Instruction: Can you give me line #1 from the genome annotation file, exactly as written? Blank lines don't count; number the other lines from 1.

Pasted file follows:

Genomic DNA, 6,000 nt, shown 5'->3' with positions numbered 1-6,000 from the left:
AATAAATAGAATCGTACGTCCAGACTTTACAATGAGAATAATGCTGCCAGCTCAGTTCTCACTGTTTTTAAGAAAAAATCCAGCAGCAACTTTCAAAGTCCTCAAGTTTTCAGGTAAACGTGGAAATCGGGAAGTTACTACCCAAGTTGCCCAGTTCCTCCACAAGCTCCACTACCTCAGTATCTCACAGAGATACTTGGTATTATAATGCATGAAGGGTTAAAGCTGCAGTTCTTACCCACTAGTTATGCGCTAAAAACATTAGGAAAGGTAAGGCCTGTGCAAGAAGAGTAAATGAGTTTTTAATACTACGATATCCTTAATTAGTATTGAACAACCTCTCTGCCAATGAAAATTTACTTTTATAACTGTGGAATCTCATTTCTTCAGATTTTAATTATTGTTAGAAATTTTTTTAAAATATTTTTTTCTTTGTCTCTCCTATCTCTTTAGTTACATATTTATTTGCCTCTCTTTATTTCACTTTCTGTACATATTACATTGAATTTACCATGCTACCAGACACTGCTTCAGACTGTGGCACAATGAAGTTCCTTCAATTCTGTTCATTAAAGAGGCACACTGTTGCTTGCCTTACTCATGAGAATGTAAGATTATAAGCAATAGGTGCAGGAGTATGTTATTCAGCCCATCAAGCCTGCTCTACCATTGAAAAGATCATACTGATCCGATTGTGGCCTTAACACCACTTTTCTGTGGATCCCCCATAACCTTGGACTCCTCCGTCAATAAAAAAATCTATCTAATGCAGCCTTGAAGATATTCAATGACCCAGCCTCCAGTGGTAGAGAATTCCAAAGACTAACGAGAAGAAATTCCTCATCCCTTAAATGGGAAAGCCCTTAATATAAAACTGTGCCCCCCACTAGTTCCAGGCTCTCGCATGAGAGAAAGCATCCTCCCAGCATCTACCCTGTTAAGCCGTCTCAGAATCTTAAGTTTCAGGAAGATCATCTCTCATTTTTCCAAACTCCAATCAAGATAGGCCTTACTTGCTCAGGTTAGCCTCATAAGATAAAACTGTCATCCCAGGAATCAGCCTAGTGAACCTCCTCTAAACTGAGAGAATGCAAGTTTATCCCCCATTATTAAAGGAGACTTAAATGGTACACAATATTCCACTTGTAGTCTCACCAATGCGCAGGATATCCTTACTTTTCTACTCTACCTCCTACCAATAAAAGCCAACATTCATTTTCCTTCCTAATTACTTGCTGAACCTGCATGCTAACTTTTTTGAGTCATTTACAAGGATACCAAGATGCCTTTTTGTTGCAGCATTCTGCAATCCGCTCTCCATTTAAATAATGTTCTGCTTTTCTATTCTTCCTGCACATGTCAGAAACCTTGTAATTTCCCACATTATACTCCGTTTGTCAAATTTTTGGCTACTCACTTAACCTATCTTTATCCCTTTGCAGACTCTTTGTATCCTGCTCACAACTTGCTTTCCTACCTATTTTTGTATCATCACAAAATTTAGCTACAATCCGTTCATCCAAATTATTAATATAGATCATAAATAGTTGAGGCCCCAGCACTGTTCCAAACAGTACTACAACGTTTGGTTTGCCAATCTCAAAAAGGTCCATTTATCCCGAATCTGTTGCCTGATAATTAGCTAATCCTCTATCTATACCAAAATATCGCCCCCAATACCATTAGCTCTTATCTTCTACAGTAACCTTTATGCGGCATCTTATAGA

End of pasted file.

Genomic DNA, 6,000 nt, shown 5'->3' with positions numbered 1-6,000 from the left: